“Blessed be the God and Father of our Lord Jesus Christ! According to his great mercy, he has caused us to be born again to a living hope through the resurrection of Jesus Christ from the dead, to an inheritance that is imperishable, undefiled, and unfading, kept in heaven for you, who by God’s power are being guarded through faith for a salvation ready to be revealed in the last time.”
This is one potent passage! I’m focusing on the “lively hope” – the “living hope.” The passage persuades us of the liveliness of this hope:
- God the Father of our Lord Jesus Christ is the sole cause of this hope.
- God caused us to be born again to give us access to this hope.
- The resurrection of Jesus Christ from the dead is the means by which we’re born again to this living/lively hope.
- This lively hope shows us our imperishable, undefiled, unfading, heaven-protected inheritance.
- Not only is our inheritance protected and secured, but we who are born again to this lively hope are equally protected and secured. Otherwise, there’d be no hope or inheritance.
- God’s power guards us through faith.
- Our ultimate salvation will be revealed in the last time, so our focus is long-term.
- Thus, our hope is lively — life-giving, confident, vivifying, God-caused.
Like a coach’s leadership before the big game, verses 3-5 prepare us for verses 6-9. Here come verses 6-9:
In this you rejoice, though now for a little while, if necessary, you have been grieved by various trials, so that the tested genuineness of your faith—more precious than gold that perishes though it is tested by fire—may be found to result in praise and glory and honor at the revelation of Jesus Christ. Though you have not seen him, you love him. Though you do not now see him, you believe in him and rejoice with joy that is inexpressible and filled with glory, obtaining the outcome of your faith, the salvation of your souls.”
Your “lively hope” is vivifying you to face your trials, to run your race, to support your team. Our “lively hope” strengthens us to pass our faith-exams and grow a faith resulting in praise and glory to Jesus which is all a part of God’s purpose (outcome)– the salvation of our total selves (souls) — that happy ending for which we’re longing.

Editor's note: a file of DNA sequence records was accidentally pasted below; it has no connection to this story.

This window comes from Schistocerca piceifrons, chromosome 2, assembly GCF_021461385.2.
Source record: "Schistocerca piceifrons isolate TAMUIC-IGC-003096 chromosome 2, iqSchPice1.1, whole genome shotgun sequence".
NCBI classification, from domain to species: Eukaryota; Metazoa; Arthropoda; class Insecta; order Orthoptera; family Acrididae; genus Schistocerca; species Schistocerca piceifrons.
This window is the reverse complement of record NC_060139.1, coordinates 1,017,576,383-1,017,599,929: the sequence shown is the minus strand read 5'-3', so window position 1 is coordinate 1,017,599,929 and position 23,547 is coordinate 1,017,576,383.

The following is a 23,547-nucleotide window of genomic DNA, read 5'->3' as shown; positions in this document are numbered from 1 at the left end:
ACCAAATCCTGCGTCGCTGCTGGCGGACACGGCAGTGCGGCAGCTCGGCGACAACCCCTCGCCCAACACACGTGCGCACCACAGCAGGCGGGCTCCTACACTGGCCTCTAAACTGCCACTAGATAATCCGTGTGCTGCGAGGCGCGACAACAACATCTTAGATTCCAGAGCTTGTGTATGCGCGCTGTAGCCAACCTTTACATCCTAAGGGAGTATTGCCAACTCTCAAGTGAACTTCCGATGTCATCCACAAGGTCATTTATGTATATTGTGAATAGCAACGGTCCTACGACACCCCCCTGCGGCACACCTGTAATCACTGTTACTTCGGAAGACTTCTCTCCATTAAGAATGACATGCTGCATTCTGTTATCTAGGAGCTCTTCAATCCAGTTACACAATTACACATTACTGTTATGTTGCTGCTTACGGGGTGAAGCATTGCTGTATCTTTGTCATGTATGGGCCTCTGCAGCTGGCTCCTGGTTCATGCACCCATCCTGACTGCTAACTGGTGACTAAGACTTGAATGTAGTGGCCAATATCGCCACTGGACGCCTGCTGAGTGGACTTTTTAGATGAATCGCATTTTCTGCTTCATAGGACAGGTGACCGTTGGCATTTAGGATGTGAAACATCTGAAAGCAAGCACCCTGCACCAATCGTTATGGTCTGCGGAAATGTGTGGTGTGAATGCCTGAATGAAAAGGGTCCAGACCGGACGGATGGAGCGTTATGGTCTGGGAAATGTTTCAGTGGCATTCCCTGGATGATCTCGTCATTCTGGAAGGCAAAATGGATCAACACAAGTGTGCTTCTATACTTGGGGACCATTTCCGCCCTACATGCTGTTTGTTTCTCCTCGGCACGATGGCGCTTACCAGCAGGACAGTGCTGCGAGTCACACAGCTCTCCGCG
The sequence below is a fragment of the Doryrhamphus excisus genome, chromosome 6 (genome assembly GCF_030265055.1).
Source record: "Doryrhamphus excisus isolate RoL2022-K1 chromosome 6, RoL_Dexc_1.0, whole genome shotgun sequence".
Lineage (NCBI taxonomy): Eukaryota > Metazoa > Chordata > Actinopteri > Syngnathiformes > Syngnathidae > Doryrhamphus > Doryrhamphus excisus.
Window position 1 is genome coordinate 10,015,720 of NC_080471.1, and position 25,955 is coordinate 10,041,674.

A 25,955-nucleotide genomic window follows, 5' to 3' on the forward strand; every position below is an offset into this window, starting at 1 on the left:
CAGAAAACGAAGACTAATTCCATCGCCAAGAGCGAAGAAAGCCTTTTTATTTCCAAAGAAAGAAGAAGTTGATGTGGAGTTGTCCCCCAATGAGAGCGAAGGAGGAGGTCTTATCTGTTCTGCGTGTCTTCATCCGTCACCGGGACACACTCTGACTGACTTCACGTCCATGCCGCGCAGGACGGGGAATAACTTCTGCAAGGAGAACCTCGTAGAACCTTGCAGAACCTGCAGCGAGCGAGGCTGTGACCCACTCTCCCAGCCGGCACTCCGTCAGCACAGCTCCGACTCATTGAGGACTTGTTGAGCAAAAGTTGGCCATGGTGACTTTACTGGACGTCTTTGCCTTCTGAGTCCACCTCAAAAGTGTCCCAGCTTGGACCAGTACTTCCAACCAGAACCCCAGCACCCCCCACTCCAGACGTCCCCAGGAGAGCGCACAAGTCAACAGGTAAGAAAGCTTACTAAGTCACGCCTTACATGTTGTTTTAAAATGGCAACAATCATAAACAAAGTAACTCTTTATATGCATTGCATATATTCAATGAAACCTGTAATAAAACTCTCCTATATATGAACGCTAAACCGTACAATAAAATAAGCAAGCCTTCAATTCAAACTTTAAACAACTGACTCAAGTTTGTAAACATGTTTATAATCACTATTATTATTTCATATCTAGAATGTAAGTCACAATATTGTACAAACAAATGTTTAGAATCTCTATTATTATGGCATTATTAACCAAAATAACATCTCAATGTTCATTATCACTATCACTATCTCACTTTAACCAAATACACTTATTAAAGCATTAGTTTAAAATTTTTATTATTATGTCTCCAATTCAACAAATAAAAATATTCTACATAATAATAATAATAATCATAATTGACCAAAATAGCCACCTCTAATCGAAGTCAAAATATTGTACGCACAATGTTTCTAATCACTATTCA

This life is hard. Without this God-caused, lively hope, we’d succumb to despair.
However, like Jesus, who “for the joy set before Him endured the cross, despising the shame…” (Hebrews 11:2), we fix our focus on Him and the long-term future He is preparing for us. The shocking result is an inexplicable joy.
In our trials, a “lively hope” infuses us with gutsy joy.
*Here you can read chapter 1 in the ESV and NASB: https://biblehub.com/p/esv/nas/1_peter/1.shtml . This is interesting. Note how close they are but the ESV divides some clauses into more sentences, making it easier to break down the units of meaning. The authors of the original, Greek texts tended to string together many clauses into extremely long sentences.
** Pictures of progress at Mick and Lilly’s in The Villages followed by a few pictures at Good Samaritan Mission in Wimauma, Florida (near Sun City Center):
I would love to show you the smiling faces of Mick and Lilly (not their real names) and family, but I don’t feel free to do so. (I read the last post to Lilly and she not only agreed to it, but teared up while I read to her.) Lilly loves Jesus and has a quiet, timid hope. May her and our hope be truly a “lively hope.”
I think we’ve scoped out a “lively hope” found down in Florida.
Praying that your hope too will be lively — born again by God to a living hope (I Peter 1:3).
Thank you Karen, for sharing your work and your study. Both are such a blessing to those of us watching you live out your faith. Love you both!!
Needed these words during a season of greyness!